The Creatures

1966 [FRENCH]

Action / Drama / Fantasy

Rotten Tomatoes Audience - Spilled 50%
IMDb Rating 6.4/10 10 1230 1.2K


Top cast

Catherine Deneuve as Mylène
720p.BLU 1080p.BLU
865.76 MB
French 2.0
23.976 fps
1 hr 34 min
Seeds ...
1.57 GB
French 2.0
23.976 fps
1 hr 34 min
Seeds 3

Movie Reviews

Reviewed by I_Ailurophile 8 / 10

Wonderfully weird, imaginative, & well done (for niche audiences)

It's Pierre Barbaud's score that first catches one's attention, flush with high and somewhat discordant strings that would be well suited for an arthouse horror flick. That semblance may not be so far off base, actually, as Janine Verneau's tight editing produces a unique flurry of imagery. Conjured by Agnès Varda's unique vision, that imagery includes scene writing, dialogue, and characters that ride a fine line between "a few centimeters removed from 'natural' and 'normal'" and "completely weird and outrageous," not to mention select visuals that may or may not be discretely tied to the narrative. Even more to the point, Varda's tale is most definitely crafted with an oblique, off-kilter flow and sensibility befitting the more far-flung and artful side of cinema. I don't think there's much arguing that this is a title for a more niche audience, but by the same token, it's expertly crafted across the board, and is solidly engaging even in its strangeness. 'Les créatures' certainly won't appeal to all, nor would I expect it to, but I had a great time watching and think this is well worth exploring.

The indistinct lines between fiction and reality in the picture are part and parcel of the visuals presented to us, nevermind the tenor that influences all else on hand. With the fantastical bent firmly established after a time, the delightfully vivid choices of filming locations, production design, art direction, costume design, hair, and makeup are made quite clear, and the supremely mindful, tasteful cinematography is all the more lovely for the fact of it. As if she hadn't done so elsewhere, Varda illustrates without question her expertise as a director; shots and scenes here may be on the more curious and offbeat side of things, but she orchestrates the tableau with a shrewd eye and dexterous hand to build the whimsy and the mystery. Even at that, maybe more than anything else what the unusual slant of 'Les créatures' provides is an opportunity for the cast to just have a total blast. Esteemed actors that Michel Piccoli was and Catherine Deneuve is, it feels a bit like this gives them a chance to show another side of themselves, and try something a little different. So it is too with co-stars like Eva Dahlbeck, Bernard La Jarrige, Jeanne Allard, and all others on hand.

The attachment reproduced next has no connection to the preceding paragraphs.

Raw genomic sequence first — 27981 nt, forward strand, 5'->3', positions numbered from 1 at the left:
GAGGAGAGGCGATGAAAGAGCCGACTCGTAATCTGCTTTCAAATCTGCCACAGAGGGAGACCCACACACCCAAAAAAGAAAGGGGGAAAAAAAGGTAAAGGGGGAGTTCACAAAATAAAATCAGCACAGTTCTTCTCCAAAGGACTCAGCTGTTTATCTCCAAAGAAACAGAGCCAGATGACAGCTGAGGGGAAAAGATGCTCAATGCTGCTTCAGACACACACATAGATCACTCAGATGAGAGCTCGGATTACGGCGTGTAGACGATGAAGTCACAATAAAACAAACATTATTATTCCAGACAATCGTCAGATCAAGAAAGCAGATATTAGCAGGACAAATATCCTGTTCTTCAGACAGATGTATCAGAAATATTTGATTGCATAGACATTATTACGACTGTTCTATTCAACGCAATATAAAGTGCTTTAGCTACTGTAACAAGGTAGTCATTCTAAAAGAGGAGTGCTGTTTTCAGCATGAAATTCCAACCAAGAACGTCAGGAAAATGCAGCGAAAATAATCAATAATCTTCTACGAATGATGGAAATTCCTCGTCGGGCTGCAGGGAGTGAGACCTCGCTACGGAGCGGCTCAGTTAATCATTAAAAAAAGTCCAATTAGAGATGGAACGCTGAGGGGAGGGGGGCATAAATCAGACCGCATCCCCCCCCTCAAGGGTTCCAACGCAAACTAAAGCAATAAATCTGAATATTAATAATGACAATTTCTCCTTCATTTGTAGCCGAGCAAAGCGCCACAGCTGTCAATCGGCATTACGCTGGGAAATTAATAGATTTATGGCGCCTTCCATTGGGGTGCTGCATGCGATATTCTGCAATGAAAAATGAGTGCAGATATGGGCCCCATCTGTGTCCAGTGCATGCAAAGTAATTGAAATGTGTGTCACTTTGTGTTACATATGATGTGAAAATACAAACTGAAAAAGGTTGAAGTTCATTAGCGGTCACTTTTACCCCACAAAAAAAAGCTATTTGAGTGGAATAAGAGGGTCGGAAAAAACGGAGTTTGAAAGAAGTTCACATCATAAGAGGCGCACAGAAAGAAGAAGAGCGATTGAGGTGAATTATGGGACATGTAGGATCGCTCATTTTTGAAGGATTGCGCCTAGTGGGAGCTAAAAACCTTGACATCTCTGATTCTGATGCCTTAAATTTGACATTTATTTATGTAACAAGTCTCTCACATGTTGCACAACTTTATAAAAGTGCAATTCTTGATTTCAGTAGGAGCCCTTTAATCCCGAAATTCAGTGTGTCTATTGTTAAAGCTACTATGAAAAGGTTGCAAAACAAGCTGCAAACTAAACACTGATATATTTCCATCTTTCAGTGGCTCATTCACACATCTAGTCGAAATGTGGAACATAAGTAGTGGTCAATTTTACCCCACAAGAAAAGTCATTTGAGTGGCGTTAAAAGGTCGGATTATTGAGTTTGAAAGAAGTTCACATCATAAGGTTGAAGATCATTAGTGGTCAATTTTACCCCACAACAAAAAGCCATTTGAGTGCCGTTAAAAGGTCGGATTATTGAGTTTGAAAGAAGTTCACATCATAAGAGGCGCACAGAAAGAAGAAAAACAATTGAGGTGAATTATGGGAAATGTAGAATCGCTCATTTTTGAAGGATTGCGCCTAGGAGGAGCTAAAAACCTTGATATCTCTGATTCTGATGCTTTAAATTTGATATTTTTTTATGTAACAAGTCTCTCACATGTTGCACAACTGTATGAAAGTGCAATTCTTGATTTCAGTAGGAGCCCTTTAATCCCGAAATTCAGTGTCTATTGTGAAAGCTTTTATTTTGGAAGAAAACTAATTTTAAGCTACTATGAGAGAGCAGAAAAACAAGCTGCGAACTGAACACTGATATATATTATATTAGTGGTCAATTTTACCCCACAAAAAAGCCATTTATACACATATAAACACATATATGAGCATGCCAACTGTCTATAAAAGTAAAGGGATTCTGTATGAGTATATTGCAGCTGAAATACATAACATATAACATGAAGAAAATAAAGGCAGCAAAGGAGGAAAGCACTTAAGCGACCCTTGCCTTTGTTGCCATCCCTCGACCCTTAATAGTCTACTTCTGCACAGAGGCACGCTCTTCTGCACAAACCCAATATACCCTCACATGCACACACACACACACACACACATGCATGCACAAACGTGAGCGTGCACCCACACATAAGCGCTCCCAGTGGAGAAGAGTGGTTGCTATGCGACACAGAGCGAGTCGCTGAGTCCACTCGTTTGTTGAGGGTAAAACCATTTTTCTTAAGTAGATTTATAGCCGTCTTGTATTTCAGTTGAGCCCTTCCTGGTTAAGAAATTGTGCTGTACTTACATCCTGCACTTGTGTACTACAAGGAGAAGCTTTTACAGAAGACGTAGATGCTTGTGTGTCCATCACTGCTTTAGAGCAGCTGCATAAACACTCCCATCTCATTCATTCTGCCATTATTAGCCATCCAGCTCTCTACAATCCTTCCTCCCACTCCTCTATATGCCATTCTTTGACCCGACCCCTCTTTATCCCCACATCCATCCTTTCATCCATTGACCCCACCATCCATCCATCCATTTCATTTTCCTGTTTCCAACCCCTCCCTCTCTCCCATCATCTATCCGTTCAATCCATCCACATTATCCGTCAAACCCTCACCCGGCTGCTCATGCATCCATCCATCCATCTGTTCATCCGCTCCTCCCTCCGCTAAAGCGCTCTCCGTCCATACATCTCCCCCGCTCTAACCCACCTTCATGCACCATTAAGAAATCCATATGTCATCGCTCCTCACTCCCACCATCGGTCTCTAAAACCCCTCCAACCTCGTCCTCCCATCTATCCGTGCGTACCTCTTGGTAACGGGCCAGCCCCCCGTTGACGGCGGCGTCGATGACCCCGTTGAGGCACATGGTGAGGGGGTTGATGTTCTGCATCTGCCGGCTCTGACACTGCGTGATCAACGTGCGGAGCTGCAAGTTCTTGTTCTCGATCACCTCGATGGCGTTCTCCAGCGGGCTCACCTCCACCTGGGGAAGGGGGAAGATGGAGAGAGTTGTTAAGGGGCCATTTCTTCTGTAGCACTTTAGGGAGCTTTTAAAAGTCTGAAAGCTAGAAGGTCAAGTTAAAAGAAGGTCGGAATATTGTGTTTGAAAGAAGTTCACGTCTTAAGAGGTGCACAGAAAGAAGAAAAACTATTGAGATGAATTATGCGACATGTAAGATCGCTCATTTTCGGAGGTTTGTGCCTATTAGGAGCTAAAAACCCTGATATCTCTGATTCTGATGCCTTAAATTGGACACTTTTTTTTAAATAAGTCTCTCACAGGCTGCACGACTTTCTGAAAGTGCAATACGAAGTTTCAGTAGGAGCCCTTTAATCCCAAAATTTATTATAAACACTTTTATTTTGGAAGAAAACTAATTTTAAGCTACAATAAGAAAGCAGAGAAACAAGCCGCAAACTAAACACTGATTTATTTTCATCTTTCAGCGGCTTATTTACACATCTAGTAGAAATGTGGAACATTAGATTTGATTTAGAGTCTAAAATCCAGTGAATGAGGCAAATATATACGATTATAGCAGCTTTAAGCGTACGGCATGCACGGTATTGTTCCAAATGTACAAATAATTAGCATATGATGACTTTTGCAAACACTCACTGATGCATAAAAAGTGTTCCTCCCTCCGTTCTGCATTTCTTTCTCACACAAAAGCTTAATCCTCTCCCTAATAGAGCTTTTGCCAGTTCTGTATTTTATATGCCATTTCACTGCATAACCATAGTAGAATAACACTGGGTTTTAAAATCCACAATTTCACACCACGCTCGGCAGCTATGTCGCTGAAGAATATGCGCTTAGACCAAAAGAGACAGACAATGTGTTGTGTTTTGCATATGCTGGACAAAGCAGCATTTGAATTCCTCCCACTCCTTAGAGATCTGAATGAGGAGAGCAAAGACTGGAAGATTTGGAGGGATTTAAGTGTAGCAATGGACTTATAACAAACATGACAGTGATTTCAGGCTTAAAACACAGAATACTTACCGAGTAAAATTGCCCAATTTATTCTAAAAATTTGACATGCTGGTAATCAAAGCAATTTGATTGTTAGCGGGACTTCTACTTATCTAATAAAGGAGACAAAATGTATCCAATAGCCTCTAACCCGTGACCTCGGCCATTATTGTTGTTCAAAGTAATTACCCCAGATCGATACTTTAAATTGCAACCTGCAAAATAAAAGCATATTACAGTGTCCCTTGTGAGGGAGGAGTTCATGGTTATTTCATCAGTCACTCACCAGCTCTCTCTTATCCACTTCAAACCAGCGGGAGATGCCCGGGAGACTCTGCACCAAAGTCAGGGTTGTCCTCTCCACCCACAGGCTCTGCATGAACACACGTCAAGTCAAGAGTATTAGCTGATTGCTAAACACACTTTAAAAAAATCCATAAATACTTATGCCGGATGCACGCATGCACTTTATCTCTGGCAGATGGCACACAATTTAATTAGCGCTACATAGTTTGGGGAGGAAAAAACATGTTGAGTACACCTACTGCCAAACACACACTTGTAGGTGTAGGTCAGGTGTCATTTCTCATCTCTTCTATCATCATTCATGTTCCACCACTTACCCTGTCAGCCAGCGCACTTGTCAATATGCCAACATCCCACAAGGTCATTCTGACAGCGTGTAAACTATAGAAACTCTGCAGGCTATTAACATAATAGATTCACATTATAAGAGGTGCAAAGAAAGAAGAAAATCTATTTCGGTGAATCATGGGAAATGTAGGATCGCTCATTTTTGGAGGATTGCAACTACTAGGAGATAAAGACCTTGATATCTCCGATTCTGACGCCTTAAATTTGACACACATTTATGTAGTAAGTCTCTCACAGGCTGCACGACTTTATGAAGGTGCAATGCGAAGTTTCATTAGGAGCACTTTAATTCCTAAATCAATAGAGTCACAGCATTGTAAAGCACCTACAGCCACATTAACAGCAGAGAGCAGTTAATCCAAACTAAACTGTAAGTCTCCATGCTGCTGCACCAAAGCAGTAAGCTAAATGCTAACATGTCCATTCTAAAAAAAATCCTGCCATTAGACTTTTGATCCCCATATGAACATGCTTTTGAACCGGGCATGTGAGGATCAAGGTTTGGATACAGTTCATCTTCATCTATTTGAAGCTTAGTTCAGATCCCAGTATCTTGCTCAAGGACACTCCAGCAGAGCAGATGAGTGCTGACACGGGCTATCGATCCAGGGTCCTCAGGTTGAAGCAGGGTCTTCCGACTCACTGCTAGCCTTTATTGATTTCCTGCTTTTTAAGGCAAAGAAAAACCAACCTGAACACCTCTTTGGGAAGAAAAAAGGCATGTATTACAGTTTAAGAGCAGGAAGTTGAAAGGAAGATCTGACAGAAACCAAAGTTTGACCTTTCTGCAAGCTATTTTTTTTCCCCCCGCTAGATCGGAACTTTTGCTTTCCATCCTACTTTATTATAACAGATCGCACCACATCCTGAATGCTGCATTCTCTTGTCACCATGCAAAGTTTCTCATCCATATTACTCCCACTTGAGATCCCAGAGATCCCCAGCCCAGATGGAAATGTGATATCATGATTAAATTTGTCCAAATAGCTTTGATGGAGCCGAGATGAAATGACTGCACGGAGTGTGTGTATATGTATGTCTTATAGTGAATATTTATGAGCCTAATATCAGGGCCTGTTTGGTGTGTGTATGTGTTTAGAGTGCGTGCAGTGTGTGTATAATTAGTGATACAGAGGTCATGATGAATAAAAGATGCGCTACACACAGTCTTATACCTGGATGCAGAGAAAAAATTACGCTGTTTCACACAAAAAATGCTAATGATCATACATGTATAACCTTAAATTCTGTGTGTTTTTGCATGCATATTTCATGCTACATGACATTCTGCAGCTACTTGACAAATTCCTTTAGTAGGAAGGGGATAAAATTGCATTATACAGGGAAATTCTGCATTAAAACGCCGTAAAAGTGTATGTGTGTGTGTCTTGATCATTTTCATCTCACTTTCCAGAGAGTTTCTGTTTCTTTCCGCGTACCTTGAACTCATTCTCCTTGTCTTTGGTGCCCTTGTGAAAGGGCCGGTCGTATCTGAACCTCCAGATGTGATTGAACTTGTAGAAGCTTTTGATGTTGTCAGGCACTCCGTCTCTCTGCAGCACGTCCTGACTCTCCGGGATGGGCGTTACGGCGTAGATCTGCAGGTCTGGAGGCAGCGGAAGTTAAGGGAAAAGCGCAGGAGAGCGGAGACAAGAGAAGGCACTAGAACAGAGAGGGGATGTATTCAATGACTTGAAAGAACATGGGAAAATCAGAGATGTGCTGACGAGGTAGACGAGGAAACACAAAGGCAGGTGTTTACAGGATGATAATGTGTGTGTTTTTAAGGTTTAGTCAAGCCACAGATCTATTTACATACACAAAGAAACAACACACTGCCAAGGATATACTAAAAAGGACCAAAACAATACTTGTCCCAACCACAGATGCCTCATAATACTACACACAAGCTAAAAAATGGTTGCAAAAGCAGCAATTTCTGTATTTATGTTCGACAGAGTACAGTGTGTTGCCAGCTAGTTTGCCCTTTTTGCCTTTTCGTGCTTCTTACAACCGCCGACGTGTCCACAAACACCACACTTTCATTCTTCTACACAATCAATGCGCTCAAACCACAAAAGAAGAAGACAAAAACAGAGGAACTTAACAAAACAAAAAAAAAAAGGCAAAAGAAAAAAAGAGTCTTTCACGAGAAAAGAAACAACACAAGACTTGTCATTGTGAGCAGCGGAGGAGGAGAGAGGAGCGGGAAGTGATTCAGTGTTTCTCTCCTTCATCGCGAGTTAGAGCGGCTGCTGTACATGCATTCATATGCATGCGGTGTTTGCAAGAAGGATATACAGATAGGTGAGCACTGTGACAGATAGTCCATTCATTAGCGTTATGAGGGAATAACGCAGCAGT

By all means, it's a decidedly odd feature that Varda conjured, one that pointedly confuses the levels of "reality" here. I won't say that I understand everything she was doing with her screenplay, but as she had accordingly spoke of "inspiration" as the underlying impetus and motif, I can only reflect in turn that the movie is itself rather inspired. It's wonderfully imaginative in every capacity, the the story she put together is a minor joy. It sure seems like everyone involved was having fun, a feeling that's easily communicated and shared with viewers. I can understand how this won't necessarily appeal to wide general audiences, but I'm very pleased with how inventive 'Les créatures' is, how well it's made, and how enjoyable and satisfying. Unless one is a diehard fan of someone who participated it may not be an outright must-see, but for those who are receptive to all the wild possibilities of what the medium has to offer, as far as I'm concerned this is well worth checking out if one comes across it.